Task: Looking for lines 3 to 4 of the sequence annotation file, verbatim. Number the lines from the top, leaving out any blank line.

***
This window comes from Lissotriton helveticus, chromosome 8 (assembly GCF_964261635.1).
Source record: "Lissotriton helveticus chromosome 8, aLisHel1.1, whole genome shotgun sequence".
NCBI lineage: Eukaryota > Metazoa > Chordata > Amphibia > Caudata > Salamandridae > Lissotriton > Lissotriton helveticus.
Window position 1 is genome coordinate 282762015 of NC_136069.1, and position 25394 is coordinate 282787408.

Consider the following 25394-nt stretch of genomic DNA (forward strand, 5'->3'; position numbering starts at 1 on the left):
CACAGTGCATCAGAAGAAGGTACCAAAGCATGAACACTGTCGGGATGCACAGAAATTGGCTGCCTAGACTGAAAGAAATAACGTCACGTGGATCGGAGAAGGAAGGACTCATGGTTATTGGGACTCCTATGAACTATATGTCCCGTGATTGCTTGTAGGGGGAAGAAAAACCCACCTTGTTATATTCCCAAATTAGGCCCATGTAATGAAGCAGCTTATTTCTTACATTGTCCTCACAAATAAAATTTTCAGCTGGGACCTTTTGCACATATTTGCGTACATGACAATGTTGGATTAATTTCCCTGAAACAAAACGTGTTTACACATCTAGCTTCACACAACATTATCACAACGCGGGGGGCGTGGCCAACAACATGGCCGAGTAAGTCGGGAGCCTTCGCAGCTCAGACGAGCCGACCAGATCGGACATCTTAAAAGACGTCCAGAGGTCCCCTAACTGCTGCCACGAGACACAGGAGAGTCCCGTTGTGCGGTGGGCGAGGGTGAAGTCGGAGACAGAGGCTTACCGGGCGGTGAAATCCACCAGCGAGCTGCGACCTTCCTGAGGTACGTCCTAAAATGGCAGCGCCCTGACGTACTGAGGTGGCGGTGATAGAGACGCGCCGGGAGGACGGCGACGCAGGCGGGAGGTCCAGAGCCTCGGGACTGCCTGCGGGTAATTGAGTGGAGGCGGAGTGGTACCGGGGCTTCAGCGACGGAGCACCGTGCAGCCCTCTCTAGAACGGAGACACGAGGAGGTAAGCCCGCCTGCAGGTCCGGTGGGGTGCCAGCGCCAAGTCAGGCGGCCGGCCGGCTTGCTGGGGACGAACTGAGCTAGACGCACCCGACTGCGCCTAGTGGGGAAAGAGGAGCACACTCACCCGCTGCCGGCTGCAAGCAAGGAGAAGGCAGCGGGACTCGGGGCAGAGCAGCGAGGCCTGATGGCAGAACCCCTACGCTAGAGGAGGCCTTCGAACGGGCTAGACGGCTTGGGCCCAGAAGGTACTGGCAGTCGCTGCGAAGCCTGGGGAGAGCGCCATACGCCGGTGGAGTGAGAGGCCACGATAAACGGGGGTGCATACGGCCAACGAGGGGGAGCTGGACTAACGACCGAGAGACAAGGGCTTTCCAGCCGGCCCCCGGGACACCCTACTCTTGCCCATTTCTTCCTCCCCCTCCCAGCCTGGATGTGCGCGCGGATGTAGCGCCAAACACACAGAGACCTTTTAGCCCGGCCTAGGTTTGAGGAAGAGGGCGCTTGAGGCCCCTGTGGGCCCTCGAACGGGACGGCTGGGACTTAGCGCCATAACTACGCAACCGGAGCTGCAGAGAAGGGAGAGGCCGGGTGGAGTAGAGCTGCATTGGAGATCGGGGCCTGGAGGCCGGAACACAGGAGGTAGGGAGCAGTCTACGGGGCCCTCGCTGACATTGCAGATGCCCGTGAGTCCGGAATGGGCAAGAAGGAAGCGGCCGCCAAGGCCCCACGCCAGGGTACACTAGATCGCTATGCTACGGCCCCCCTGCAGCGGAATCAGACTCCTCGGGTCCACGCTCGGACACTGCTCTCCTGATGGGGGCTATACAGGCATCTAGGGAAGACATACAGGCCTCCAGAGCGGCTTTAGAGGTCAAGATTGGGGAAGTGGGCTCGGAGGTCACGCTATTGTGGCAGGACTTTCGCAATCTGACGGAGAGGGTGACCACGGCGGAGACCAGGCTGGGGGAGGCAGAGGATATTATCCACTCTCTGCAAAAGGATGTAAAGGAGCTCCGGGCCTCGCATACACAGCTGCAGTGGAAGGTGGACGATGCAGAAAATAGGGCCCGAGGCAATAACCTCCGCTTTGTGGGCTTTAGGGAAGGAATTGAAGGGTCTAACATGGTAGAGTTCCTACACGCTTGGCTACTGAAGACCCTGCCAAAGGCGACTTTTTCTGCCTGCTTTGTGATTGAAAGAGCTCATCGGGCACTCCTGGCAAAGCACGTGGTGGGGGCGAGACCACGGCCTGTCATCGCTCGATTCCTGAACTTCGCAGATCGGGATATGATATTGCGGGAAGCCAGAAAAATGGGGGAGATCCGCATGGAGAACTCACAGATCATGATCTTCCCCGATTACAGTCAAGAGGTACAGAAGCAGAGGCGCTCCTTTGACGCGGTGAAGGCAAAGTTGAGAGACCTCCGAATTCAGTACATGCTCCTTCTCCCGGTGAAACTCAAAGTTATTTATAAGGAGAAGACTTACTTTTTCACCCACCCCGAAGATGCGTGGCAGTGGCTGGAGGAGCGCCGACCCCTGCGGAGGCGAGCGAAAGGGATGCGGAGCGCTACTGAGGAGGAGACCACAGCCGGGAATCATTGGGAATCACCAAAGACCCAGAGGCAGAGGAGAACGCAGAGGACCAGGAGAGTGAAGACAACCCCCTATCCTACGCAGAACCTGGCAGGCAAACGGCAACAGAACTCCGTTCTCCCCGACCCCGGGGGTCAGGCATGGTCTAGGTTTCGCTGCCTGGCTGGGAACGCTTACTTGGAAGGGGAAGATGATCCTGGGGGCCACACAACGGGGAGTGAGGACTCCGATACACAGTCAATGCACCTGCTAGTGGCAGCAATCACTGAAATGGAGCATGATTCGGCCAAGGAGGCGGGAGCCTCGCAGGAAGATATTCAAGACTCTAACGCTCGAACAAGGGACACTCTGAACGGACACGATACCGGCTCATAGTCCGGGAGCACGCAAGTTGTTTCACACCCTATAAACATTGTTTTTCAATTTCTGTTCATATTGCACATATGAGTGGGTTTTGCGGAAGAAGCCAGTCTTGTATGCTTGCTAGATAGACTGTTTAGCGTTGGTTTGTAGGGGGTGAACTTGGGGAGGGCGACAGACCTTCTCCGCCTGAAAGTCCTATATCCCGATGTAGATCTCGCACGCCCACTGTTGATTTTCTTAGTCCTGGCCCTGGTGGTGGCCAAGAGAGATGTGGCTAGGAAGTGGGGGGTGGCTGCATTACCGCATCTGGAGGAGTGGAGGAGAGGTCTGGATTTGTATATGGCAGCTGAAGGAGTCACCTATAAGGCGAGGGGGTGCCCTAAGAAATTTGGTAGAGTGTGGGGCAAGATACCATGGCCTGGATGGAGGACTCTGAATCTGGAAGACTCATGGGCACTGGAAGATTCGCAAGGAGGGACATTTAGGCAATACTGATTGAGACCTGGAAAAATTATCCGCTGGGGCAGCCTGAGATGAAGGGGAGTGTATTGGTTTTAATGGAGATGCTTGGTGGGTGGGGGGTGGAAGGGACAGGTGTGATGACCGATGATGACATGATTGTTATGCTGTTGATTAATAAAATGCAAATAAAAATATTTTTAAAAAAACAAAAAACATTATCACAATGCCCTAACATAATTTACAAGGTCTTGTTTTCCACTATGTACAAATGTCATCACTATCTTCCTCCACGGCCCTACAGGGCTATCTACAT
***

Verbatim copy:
NCBI lineage: Eukaryota > Metazoa > Chordata > Amphibia > Caudata > Salamandridae > Lissotriton > Lissotriton helveticus.
Window position 1 is genome coordinate 282762015 of NC_136069.1, and position 25394 is coordinate 282787408.